If yesterday was a surprise to the liberal defenders of Obamacare, today must have been a shocker. Judging from today’s oral argument, five Supreme Court justices seem fully prepared to strike down the entire statute if the individual mandate fails. In this regard, the justices seem to have largely accepted the argument that I outlined this morning: Without the individual mandate to, in essence, herd customers to insurance companies and provide financial support for the other provisions of the law, the goal of universal access would be thwarted.

Paul Clement, representing those challenging the law, started out strong, making the case to Justice Sonia Sotomayor that, if something is to be pieced together in the wake of the failure of the individual mandate, Congress should tackle that job. “The question is, really, what task do you want to give Congress,” said Clement. “Do you want to give Congress the task of fixing the statute after something has been taken out, especially a provision at the heart, or do you want to give Congress the task of fixing health care?”

That argument was especially persuasive with Justice Anthony Kennedy. This exchange between Kennedy and Edwin Kneedler, the associate solicitor general, was telling:

KENNEDY: When you say judicial restraint, you are echoing the earlier premise that it increases the judicial power if the judiciary strikes down other provisions of the Act. I suggest to you it might be quite the opposite. We would be exercising the judicial power if . . . one provision was stricken and the others remained to impose a risk on insurance companies that Congress had never intended. By reason of this Court, we would have a new regime that Congress did not provide for, did not consider. That, it seems to me, can be argued at least to be a more extreme exercise of judicial power than to strike — than striking the whole.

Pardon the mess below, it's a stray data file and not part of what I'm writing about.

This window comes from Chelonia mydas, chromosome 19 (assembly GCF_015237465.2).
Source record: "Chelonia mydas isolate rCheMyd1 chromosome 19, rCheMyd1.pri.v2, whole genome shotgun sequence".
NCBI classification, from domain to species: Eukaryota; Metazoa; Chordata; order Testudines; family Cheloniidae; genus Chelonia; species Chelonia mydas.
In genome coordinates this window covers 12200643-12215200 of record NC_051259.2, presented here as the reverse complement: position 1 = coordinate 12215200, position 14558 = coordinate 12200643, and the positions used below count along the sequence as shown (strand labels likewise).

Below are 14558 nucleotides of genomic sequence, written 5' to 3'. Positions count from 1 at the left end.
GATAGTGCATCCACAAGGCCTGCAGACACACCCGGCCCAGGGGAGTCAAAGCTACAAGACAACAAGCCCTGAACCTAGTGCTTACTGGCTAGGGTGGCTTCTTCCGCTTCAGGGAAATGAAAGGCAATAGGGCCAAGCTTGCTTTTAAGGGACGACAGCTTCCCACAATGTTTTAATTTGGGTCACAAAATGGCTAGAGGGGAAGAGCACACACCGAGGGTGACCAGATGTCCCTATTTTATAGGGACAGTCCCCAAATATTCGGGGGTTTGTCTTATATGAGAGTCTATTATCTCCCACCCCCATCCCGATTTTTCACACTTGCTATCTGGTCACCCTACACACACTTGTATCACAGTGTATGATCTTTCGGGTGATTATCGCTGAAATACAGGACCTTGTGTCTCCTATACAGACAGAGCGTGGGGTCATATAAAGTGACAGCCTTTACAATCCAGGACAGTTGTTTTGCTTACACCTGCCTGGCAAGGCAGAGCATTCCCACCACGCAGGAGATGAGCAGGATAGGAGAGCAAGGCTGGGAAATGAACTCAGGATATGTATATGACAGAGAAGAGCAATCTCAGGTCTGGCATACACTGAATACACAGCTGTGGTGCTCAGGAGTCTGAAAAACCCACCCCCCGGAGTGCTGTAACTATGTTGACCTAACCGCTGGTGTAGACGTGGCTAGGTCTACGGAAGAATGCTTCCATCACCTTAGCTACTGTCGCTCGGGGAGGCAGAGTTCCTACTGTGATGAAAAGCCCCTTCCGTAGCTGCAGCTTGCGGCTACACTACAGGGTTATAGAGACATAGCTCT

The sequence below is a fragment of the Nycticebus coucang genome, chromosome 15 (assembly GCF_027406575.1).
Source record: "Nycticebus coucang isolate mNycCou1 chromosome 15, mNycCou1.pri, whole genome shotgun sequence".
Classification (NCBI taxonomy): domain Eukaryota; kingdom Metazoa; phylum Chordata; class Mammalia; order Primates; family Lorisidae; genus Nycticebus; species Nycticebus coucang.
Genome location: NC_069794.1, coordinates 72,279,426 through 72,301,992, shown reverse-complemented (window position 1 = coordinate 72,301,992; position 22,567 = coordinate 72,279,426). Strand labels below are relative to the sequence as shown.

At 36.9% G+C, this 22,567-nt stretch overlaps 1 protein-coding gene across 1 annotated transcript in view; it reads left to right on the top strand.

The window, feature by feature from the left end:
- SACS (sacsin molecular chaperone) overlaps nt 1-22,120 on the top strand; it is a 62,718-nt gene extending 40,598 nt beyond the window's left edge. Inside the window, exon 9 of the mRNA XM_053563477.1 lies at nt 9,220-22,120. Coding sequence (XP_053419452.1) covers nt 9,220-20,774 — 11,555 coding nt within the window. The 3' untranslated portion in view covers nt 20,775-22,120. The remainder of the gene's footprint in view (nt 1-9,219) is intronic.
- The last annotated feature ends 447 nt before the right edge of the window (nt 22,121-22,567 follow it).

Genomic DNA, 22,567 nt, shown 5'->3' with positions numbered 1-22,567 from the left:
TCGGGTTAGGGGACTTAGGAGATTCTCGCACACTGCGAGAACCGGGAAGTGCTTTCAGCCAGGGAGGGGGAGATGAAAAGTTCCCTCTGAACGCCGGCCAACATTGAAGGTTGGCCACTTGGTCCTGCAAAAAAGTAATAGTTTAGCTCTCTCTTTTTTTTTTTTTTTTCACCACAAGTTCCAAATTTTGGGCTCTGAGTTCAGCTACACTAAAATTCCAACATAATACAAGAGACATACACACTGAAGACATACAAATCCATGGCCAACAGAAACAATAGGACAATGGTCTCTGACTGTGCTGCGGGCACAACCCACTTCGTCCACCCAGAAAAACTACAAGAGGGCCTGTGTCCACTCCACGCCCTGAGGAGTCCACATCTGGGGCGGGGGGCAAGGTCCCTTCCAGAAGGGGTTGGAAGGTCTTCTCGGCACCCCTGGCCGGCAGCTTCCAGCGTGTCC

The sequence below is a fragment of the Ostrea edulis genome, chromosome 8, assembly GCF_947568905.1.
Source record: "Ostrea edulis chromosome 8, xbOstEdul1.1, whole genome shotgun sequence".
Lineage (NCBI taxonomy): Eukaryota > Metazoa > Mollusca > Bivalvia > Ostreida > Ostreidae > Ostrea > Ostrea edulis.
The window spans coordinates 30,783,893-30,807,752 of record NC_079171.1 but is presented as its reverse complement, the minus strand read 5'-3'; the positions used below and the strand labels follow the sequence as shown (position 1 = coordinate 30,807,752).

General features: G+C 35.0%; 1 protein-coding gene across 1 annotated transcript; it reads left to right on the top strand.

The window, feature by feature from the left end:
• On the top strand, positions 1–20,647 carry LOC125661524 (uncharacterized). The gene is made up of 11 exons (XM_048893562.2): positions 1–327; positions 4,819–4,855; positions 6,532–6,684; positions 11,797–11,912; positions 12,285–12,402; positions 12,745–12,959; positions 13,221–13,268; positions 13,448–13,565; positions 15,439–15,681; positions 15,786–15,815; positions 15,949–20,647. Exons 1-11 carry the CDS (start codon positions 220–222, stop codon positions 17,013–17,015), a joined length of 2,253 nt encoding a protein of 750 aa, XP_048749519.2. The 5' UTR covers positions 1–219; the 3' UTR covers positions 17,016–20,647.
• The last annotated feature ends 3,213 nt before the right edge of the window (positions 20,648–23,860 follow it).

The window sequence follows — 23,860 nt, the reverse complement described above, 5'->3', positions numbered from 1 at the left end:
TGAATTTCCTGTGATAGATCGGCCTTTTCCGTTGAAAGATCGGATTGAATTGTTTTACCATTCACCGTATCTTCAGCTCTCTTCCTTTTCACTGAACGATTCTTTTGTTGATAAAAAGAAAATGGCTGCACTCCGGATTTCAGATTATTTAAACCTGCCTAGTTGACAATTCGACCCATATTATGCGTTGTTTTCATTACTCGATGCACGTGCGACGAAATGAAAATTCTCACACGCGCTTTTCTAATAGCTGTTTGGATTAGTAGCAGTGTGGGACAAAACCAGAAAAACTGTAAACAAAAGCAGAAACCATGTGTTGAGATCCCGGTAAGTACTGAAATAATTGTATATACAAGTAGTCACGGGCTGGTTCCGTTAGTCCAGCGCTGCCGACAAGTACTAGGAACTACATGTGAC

KNEEDLER: I — I — I think not -

KENNEDY: I just don’t accept the premise.

KNEEDLER: I think not, Justice Kennedy, and then I — I will move on.


Again and again Kennedy and the other justices hammered the government’s lawyer:

JUSTICE SAMUEL ALITO: Well, if that is true, what is the difference between guaranteed-issue and community-rating provisions on the one hand and other provisions that increase costs substantially for insurance companies?

For example, the tax on high-cost health plans, which the economists in the amicus brief said would cost $217 billion over 10 years?

KNEEDLER: . . . Congress did not think of those things as balancing insurance companies. Insurance companies are participants in the market for Medicaid and — and other things.

KENNEDY: But you are saying we have the expertise to make the inquiry you want us to make, i.e., the guaranteed-issue, but not the expertise that Justice Alito’s question suggests we must make.


KENNEDY: I just don’t understand your position.

And then there was this interchange with H. Bartow Farr III, the court-appointed lawyer charged with arguing for complete severability — removing only the individual mandate from the health-care law and leaving the rest intact — a position not even the government had taken